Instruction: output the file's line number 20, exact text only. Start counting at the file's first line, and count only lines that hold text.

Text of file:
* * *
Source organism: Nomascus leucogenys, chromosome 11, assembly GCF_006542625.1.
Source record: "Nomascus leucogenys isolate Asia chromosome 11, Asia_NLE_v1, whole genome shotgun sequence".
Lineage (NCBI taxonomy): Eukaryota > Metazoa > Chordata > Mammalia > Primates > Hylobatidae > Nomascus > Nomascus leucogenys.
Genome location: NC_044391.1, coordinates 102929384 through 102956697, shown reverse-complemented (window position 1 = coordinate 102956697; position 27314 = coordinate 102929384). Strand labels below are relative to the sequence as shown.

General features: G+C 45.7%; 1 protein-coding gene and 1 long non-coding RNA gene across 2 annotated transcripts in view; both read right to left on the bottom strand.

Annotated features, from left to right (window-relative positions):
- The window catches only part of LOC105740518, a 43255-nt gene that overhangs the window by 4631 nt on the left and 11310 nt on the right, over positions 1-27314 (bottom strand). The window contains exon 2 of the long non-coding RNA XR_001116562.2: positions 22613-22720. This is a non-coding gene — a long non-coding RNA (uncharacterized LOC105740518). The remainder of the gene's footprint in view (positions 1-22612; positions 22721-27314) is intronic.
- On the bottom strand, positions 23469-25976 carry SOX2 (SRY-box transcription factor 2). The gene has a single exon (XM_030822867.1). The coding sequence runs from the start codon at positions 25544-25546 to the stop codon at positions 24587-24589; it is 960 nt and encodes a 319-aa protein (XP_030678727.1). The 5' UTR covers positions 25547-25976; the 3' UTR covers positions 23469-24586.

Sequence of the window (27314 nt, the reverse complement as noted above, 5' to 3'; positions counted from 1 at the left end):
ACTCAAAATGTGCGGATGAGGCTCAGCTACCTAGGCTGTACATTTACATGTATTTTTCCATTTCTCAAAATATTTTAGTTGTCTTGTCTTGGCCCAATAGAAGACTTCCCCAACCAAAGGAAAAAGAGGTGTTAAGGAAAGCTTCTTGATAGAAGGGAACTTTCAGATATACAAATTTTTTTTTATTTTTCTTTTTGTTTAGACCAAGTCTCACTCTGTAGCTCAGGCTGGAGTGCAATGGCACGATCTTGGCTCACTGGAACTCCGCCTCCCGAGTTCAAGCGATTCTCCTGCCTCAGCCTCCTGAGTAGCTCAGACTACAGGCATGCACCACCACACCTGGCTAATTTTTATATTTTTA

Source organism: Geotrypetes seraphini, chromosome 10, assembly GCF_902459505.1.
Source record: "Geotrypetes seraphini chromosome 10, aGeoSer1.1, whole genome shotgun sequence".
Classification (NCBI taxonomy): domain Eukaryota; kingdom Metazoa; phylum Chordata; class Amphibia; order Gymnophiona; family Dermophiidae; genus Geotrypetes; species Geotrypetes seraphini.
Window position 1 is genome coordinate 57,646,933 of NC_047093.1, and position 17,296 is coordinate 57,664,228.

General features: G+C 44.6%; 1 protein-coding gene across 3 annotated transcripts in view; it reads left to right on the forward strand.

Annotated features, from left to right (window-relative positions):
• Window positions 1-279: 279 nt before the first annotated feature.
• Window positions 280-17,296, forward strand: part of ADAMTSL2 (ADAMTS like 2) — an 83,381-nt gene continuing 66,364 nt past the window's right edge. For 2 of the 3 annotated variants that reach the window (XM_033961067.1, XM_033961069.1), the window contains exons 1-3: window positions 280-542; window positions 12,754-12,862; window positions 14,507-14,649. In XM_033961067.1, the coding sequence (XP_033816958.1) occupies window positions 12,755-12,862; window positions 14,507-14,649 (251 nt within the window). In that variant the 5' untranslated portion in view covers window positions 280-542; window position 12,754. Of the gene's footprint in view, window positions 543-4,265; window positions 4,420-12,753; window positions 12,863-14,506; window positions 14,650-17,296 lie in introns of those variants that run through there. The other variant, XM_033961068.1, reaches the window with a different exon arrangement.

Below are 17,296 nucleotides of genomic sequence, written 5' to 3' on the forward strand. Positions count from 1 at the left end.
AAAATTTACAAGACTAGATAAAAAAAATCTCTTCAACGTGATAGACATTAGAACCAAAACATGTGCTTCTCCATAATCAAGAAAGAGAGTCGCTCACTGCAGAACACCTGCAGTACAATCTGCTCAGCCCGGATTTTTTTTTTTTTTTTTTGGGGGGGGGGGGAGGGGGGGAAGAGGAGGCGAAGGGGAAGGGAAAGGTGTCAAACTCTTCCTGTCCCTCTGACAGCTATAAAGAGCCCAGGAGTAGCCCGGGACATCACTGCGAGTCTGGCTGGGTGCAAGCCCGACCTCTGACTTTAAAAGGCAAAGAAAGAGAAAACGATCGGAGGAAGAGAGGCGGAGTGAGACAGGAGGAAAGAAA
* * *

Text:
AAAATTTACAAGACTAGATAAAAAAAATCTCTTCAACGTGATAGACATTAGAACCAAAACATGTGCTTCTCCATAATCAAGAAAGAGAGTCGCTCACTGCAGAACACCTGCAGTACAATCTGCTCAGCCCGGATTTTTTTTTTTTTTTTTTGGGGGGGGGGGGAGGGGGGGAAGAGGAGGCGAAGGGGAAGGGAAAGGTGTCAAACTCTTCCTGTCCCTCTGACAGCTATAAAGAGCCCAGGAGTAGCCCGGGACATCACTGCGAGTCTGGCTGGGTGCAAGCCCGACCTCTGACTTTAAAAGGCAAAGAAAGAGAAAACGATCGGAGGAAGAGAGGCGGAGTGAGACAGGAGGAAAGAAA